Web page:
In 2005, Jérôme Kerviel got something he had long coveted: the opportunity to become a trader for Société Générale (SOGN.PA). He had joined the Paris-based bank five years earlier, but as a graduate of a second-tier French business school, he was relegated to a job in its middle office, processing and overseeing transactions by traders whose jobs were far more glamorous and better-paid than his.
Determined to break into trading, Kerviel grabbed the first job that came his way, an opening on SocGen's so-called Delta One trading desk, which handles generally low-risk futures hedging on European stock market indexes.
Yet even at Delta One, Kerviel was dogged by his lack of credentials—a reflection of France's rigidly hierarchical education system, in which top students who gain admission to a handful of grandes écoles easily find prestigious jobs in government and business, while those who attend more ordinary schools find it far more difficult to advance. That frustration, and a desire to prove that he could play in the big leagues, led Kerviel to begin making unauthorized trades almost immediately upon joining Delta One. It was a decision that ultimately led to a $7.1 billion loss that could topple one of Europe's biggest banks.
A transcript of Kerviel's interrogation by the Paris prosecutor's office, posted on the newspaper Le Monde's Web site late on Jan. 29 and independently confirmed by BusinessWeek, offers a fascinating look into the mind of a rogue trader.
Following are excerpts:
On his hiring by SocGen in 2000: "I had no illusions. I knew perfectly well that I would be less well-paid than on other desks, that I would not be paid according to market standards, but that did not lessen my motivation."
On his advancement to the Delta One trading desk in 2005: "I was aware, starting from my first meeting in 2005, that I was less well-considered than the others, as regarded my university degree and my professional and personal background. I had not come directly to the front office, but had passed through the middle office, and I was the only [trader] to have done that."
On how his rogue trading began: "My first experience in this direction was in 2005. I took a position on Allianz (AZ) stock, betting on a fall in the market. Soon after this, the market fell, following the [terrorist] attacks in London, and we had a jackpot of €500,000 [now about $730,000].…I had already had the idea of a 'deal' to cover my position. I had mixed feelings because I was proud of the result but surprised at the same time. That produced a desire to continue, there was a snowball effect."
On how he took secret pride in his results, even as his trading spun out of control: "As of Dec. 31, 2007, my gains had reached €1.4 billion ($2 billion), which I had not declared to the bank. At that point I had been overtaken by events and didn't know how to present this to the bank. It represented undeclared cash of €1.4 billion. No one else had ever realized such a sum, which represented 50% of the total result of the equity-index division of SocGen. I didn't know how to deal with it, I was happy and proud of myself, but I didn't know how to justify it. Thus I decided not to declare it, and to hide the sum, I created an opposite fictional operation."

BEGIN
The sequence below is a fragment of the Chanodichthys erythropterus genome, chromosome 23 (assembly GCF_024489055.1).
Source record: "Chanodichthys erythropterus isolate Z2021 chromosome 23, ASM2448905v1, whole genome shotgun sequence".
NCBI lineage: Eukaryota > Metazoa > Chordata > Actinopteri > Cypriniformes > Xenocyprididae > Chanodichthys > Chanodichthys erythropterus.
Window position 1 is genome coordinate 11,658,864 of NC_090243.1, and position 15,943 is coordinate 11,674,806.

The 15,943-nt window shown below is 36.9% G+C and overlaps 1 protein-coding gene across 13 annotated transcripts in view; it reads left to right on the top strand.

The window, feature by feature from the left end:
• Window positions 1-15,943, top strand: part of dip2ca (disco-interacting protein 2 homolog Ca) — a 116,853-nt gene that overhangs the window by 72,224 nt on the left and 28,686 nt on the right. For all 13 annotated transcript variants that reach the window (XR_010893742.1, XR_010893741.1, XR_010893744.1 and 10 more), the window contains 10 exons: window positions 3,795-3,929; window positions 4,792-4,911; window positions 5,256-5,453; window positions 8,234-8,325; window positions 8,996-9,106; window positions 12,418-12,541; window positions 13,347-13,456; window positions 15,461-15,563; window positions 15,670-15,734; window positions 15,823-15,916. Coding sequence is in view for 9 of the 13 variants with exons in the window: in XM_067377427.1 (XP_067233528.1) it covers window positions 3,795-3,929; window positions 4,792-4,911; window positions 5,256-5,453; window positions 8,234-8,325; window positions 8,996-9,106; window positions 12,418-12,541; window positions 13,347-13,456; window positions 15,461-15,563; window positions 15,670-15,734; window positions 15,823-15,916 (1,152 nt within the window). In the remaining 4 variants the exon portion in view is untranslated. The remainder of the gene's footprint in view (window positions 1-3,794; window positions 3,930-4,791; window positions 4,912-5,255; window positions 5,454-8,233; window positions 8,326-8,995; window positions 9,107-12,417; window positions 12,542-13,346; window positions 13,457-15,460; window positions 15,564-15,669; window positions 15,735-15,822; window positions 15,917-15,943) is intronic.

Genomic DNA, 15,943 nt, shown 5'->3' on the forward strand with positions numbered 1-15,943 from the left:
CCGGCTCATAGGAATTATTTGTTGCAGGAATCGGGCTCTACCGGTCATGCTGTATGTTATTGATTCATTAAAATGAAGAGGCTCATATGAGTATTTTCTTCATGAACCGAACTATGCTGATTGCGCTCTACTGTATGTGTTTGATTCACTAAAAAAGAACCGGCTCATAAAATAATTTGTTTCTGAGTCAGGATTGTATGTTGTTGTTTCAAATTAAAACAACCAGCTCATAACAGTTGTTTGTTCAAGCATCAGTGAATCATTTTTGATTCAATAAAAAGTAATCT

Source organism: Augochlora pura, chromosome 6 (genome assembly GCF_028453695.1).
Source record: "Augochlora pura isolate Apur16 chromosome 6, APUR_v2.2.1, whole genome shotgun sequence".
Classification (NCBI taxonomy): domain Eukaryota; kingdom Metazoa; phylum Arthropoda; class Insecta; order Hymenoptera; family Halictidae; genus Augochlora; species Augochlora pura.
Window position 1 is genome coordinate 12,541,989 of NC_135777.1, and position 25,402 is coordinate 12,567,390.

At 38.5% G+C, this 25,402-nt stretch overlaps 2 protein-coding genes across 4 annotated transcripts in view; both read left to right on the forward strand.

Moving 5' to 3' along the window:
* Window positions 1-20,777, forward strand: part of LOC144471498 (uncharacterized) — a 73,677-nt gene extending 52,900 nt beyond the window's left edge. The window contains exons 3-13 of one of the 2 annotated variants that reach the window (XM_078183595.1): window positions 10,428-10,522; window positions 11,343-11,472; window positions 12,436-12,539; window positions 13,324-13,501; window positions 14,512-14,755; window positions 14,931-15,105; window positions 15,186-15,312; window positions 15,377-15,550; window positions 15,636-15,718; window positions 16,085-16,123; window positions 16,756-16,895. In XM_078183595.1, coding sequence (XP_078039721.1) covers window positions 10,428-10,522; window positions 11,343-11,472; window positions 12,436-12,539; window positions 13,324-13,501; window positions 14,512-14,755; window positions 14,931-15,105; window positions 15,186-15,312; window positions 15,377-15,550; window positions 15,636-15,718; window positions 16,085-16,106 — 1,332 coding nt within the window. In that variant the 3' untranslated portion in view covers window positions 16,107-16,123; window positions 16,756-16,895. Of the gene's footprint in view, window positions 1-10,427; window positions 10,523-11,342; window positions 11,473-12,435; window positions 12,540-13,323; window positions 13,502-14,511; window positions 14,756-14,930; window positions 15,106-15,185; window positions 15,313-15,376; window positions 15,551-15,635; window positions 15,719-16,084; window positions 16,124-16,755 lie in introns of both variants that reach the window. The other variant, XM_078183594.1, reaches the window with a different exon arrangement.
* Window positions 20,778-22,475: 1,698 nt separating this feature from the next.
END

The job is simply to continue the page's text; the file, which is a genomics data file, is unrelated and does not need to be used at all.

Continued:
On the techniques he used to hide his trading: "I furnished false documents on these operations, false e-mails. I created a false e-mail and used features of our internal e-mail system—in particular, a function that allowed me to re-use the heading of an e-mail that had been sent to me, changing the content of the message. Then I could retype the text that I wanted, and the e-mail looked just like an original."
On his belief that superiors tacitly encouraged his activity: "In July, 2007, I suggested we should bet on a fall in the market, but he [my superior] did not want to. My bet proved a winner, a cash generator.…I had taken a [trading] position anyway with the consent—or at least not contested by—my No. 1 [apparently a higher-level supervisor] who helped record the transaction.…The transaction proved fruitful, and thus it was authorized, indeed supported by the hierarchy. After that, I had to take positions every day. Even during my vacation, my manager was calling me to ask what position to take. The incentive to take positions was at a maximum."
On why he thinks his superiors knew he was exceeding authorized limits: "I can't believe that my superiors weren't aware of the sums I was trading. It's impossible to generate such profits by taking small positions. This leads me to say that, as long as my results were positive, my superiors closed their eyes to the methods and the sums involved. A trader engaging in normal activity could not generate so much cash."
On the bank's lax supervision: "The simple fact that I didn't take days off in 2007 [he took only four days off] should have alerted the management. It's one of the primary rules of internal control: A trader who doesn't take vacation is a trader who doesn't want to let anyone else look at his book. I regularly received risk messages, alerting me that I had greatly exceeded my nominal cover. A few minutes later [during which he would create a fictitious transaction to mask the risk], a counter-message would be sent. The frequency of these alerts did not worry them. Because I was generating cash, the signals didn't worry them."